We parked to the west of the cairns on a long farm track close to the Pylons, from there you can see where to go easy enough.
My walking boots gave up trying to repel water months ago, so even though at this point it isnt raining my feet are soaked by the time we get to the top.
The cairns full name is as daft as any Iv'e ever heard, its "Cairn on ridge outcrop known as Cras"
I shortened it to just Cras, so its named after the outcropping which runs WSW-NNE. A small saddle between two such outcrops hides the cairn, the only place it might be visible from is on the hill above Aber falls.
Hill walker, is a name sometimes given to me by people who dont really understand that I'm not just walking but actively looking for something, something that has meaning, for me and for anyone who can look past this all too brief sojourne we call life. Imagine some "hill walkers" at the bottom of the hill the weather is a bit crap and one says to another "looks like rain and the winds getting up", does the other say "the map says there's a cairn we can partially demolish to hide from the wind and rain if it comes".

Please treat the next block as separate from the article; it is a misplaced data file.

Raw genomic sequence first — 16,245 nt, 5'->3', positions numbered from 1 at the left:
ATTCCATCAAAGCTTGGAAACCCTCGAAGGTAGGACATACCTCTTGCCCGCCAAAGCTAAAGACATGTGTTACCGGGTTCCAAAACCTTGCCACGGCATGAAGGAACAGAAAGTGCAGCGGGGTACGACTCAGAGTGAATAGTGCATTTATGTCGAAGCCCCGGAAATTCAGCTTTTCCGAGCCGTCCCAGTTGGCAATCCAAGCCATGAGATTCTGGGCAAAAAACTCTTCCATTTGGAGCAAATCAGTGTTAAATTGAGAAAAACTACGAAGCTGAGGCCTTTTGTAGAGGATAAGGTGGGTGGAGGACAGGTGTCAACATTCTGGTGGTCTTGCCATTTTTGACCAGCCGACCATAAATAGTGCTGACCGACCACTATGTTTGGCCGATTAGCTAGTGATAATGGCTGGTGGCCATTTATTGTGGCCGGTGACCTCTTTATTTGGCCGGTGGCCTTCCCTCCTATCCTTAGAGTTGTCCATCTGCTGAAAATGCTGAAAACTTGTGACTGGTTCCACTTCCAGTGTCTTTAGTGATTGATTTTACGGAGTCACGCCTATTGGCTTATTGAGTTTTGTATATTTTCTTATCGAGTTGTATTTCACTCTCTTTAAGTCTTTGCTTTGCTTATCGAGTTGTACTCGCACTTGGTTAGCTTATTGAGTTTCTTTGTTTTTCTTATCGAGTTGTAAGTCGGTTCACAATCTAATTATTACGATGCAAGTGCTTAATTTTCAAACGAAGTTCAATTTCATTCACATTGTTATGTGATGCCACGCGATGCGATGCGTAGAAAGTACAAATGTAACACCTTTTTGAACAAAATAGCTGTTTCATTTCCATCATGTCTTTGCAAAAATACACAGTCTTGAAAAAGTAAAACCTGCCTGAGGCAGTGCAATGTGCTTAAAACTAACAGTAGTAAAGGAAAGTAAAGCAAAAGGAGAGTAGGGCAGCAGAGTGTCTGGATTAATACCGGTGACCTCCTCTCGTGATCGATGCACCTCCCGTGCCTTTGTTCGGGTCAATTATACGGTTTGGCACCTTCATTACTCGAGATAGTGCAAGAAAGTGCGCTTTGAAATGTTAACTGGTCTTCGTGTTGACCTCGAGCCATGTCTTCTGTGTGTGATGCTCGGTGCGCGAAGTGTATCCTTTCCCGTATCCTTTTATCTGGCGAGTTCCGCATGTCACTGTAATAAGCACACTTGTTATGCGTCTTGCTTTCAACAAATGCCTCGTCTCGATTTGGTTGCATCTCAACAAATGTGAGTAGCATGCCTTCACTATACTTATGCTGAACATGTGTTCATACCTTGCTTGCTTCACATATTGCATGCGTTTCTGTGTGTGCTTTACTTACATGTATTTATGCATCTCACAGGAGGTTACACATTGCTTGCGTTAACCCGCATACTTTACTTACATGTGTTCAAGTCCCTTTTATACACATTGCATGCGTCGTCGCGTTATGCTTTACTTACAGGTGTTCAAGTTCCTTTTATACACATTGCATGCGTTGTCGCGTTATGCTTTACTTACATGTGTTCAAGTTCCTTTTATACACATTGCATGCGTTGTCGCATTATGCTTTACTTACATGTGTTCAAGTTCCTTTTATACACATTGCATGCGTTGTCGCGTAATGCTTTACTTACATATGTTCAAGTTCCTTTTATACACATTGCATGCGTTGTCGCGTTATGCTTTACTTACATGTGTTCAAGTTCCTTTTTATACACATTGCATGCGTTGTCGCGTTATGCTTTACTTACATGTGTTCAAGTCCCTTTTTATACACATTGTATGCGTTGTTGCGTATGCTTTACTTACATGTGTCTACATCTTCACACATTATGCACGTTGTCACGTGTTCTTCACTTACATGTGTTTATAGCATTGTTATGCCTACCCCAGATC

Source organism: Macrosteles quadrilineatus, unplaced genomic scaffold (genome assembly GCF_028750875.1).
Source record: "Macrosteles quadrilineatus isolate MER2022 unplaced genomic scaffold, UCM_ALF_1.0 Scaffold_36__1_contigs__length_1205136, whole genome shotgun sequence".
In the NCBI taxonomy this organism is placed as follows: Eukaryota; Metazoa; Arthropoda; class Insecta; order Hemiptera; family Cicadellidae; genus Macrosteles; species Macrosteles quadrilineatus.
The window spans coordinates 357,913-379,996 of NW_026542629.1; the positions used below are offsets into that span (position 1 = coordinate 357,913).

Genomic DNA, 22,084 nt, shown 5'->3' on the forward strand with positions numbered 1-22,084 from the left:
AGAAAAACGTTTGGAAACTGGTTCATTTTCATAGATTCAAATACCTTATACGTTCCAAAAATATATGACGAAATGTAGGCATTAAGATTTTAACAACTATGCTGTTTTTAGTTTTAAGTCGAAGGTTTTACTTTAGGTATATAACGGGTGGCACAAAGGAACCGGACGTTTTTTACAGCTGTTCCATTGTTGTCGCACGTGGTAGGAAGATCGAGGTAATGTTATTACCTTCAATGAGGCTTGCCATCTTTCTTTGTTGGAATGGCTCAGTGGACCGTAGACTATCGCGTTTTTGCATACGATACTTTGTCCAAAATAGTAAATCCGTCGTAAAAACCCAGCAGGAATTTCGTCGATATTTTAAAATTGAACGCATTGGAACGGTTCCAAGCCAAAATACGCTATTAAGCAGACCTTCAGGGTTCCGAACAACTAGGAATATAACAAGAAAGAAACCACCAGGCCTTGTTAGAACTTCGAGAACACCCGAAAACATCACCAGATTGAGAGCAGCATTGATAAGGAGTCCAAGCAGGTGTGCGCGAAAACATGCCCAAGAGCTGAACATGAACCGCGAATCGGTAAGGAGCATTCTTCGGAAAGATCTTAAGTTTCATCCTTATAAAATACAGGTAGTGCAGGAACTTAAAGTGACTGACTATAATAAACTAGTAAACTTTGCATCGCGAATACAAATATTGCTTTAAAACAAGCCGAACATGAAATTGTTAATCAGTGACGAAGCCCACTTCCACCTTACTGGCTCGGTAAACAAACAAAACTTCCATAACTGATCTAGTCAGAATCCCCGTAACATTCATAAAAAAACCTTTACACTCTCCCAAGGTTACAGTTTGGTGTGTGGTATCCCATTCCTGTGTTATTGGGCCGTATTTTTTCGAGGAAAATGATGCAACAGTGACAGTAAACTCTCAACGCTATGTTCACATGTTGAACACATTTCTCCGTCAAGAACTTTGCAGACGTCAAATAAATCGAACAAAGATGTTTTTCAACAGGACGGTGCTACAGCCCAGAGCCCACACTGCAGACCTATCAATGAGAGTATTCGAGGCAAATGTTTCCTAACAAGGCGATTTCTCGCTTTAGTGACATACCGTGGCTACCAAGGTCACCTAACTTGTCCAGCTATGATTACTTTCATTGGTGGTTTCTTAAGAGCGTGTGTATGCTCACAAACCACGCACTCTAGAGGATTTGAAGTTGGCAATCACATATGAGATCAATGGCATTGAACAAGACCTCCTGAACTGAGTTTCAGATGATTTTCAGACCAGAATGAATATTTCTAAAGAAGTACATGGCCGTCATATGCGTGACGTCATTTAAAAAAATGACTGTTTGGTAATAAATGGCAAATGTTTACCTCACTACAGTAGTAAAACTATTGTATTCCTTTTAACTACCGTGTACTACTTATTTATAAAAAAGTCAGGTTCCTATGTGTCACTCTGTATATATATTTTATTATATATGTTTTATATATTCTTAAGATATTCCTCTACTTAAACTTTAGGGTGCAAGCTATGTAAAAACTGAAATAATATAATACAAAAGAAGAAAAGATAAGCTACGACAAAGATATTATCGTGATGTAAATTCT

"Fine, lets go hide from the very thing weve come to experience"
Thats how difficult it is to understand why or how it happens, do they come up in dry weather and do it then for next time, or do they do it in the rain, which would probably take much longer than simply going back down.
Hill walker I am not, but my travels frequently take me up hills and mountains, despite my tirade the walkers did do us one favour, they exposed a chamber within the cairn, could be cist but im unsure weather its technically underground level.
The cist is an elongated polyganol structure, (crap description see pic) definitley an original feature as coflein says so.
The view even in low clouds is almost breathtaking from on top of the outcrop to the east, especially down to Aber falls beyond I could see Carnedd y Saeson and the big enclosure and Maes y gaer hillfort all of which I was at last month, but with much more amenable weather.